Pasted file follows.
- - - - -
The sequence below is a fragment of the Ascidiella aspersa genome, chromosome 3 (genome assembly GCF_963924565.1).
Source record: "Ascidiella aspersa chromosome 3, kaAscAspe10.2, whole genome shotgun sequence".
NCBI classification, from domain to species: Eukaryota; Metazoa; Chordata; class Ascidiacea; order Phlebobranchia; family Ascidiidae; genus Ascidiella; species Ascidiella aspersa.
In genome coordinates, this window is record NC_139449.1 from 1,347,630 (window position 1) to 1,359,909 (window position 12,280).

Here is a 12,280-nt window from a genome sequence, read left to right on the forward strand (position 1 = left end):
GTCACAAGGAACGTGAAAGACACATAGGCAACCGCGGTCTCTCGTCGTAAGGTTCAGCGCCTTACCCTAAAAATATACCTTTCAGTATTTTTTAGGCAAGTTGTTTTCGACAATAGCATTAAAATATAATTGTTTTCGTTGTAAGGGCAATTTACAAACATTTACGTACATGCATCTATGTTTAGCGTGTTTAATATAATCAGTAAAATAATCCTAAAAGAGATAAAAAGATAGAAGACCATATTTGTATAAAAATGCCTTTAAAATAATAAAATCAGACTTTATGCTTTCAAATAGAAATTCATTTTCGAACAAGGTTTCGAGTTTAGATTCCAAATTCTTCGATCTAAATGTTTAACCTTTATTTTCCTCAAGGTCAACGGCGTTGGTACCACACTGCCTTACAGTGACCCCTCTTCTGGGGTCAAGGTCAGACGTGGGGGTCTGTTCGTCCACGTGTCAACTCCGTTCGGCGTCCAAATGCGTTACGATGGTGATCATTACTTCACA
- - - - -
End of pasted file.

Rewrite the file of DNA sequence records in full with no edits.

The sequence below is a fragment of the Ascidiella aspersa genome, chromosome 3 (genome assembly GCF_963924565.1).
Source record: "Ascidiella aspersa chromosome 3, kaAscAspe10.2, whole genome shotgun sequence".
NCBI classification, from domain to species: Eukaryota; Metazoa; Chordata; class Ascidiacea; order Phlebobranchia; family Ascidiidae; genus Ascidiella; species Ascidiella aspersa.
In genome coordinates, this window is record NC_139449.1 from 1,347,630 (window position 1) to 1,359,909 (window position 12,280).

Here is a 12,280-nt window from a genome sequence, read left to right on the forward strand (position 1 = left end):
GTCACAAGGAACGTGAAAGACACATAGGCAACCGCGGTCTCTCGTCGTAAGGTTCAGCGCCTTACCCTAAAAATATACCTTTCAGTATTTTTTAGGCAAGTTGTTTTCGACAATAGCATTAAAATATAATTGTTTTCGTTGTAAGGGCAATTTACAAACATTTACGTACATGCATCTATGTTTAGCGTGTTTAATATAATCAGTAAAATAATCCTAAAAGAGATAAAAAGATAGAAGACCATATTTGTATAAAAATGCCTTTAAAATAATAAAATCAGACTTTATGCTTTCAAATAGAAATTCATTTTCGAACAAGGTTTCGAGTTTAGATTCCAAATTCTTCGATCTAAATGTTTAACCTTTATTTTCCTCAAGGTCAACGGCGTTGGTACCACACTGCCTTACAGTGACCCCTCTTCTGGGGTCAAGGTCAGACGTGGGGGTCTGTTCGTCCACGTGTCAACTCCGTTCGGCGTCCAAATGCGTTACGATGGTGATCATTACTTCACA